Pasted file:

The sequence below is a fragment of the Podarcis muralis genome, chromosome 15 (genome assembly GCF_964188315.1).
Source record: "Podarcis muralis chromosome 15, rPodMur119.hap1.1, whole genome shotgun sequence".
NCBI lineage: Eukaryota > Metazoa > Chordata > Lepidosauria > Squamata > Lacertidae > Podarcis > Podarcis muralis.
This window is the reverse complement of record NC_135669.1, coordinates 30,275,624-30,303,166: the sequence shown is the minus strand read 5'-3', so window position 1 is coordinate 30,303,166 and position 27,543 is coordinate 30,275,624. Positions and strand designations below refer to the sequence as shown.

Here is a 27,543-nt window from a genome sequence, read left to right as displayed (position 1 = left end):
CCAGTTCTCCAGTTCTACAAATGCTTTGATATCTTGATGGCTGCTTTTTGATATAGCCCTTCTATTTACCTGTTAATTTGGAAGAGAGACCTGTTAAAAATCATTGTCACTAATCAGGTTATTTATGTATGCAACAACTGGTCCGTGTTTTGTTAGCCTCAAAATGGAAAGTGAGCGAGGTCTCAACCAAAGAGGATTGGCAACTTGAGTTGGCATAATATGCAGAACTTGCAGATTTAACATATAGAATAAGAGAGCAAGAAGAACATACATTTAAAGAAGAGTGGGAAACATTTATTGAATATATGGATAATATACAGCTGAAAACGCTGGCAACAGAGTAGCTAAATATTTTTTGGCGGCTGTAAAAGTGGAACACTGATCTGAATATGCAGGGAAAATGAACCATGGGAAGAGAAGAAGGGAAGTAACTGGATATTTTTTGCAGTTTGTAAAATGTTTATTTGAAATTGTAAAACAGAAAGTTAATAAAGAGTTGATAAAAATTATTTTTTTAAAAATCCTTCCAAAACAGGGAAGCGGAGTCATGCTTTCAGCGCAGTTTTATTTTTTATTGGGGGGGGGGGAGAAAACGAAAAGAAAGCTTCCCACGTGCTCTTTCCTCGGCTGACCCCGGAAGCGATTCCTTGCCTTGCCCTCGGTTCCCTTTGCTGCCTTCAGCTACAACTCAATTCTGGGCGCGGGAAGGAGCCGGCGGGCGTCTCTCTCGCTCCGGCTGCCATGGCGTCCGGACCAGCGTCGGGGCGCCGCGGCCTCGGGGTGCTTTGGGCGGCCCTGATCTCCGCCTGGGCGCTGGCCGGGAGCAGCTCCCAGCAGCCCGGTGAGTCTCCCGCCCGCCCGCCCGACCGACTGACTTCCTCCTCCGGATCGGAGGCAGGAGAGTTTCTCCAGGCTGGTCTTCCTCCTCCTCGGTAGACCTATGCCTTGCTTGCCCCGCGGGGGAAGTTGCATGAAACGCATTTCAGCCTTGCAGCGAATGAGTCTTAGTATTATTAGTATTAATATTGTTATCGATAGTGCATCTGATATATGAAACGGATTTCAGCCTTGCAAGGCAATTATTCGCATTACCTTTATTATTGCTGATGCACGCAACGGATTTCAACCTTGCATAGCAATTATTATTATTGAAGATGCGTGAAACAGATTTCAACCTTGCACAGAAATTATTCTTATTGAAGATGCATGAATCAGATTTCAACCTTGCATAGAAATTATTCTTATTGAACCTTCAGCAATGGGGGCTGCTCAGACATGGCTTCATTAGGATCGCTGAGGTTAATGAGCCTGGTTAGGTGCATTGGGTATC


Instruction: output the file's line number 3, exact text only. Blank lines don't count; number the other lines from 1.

NCBI lineage: Eukaryota > Metazoa > Chordata > Lepidosauria > Squamata > Lacertidae > Podarcis > Podarcis muralis.